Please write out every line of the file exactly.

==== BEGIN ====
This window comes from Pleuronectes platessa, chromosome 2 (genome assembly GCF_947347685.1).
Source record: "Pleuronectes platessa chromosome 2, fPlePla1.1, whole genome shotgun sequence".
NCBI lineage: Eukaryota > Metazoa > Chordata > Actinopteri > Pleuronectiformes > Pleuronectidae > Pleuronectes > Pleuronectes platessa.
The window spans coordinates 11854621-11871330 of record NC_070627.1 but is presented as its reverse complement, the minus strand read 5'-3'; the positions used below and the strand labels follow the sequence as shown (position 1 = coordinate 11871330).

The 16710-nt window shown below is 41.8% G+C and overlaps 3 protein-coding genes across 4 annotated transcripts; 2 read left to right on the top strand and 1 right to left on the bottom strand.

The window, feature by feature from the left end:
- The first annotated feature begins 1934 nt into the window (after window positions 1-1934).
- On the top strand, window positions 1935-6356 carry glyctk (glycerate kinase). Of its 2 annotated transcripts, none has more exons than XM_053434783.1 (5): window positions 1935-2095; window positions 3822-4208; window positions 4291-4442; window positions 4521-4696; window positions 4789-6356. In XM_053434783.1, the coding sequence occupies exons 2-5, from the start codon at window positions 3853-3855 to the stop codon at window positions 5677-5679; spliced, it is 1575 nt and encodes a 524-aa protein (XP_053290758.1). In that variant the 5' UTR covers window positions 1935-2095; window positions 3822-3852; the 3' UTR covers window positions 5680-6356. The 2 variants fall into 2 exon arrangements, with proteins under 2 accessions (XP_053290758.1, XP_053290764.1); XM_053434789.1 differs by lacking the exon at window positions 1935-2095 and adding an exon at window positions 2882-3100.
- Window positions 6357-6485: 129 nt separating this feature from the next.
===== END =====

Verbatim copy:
This window comes from Pleuronectes platessa, chromosome 2 (genome assembly GCF_947347685.1).
Source record: "Pleuronectes platessa chromosome 2, fPlePla1.1, whole genome shotgun sequence".
NCBI lineage: Eukaryota > Metazoa > Chordata > Actinopteri > Pleuronectiformes > Pleuronectidae > Pleuronectes > Pleuronectes platessa.
The window spans coordinates 11854621-11871330 of record NC_070627.1 but is presented as its reverse complement, the minus strand read 5'-3'; the positions used below and the strand labels follow the sequence as shown (position 1 = coordinate 11871330).

The 16710-nt window shown below is 41.8% G+C and overlaps 3 protein-coding genes across 4 annotated transcripts; 2 read left to right on the top strand and 1 right to left on the bottom strand.

The window, feature by feature from the left end:
- The first annotated feature begins 1934 nt into the window (after window positions 1-1934).
- On the top strand, window positions 1935-6356 carry glyctk (glycerate kinase). Of its 2 annotated transcripts, none has more exons than XM_053434783.1 (5): window positions 1935-2095; window positions 3822-4208; window positions 4291-4442; window positions 4521-4696; window positions 4789-6356. In XM_053434783.1, the coding sequence occupies exons 2-5, from the start codon at window positions 3853-3855 to the stop codon at window positions 5677-5679; spliced, it is 1575 nt and encodes a 524-aa protein (XP_053290758.1). In that variant the 5' UTR covers window positions 1935-2095; window positions 3822-3852; the 3' UTR covers window positions 5680-6356. The 2 variants fall into 2 exon arrangements, with proteins under 2 accessions (XP_053290758.1, XP_053290764.1); XM_053434789.1 differs by lacking the exon at window positions 1935-2095 and adding an exon at window positions 2882-3100.
- Window positions 6357-6485: 129 nt separating this feature from the next.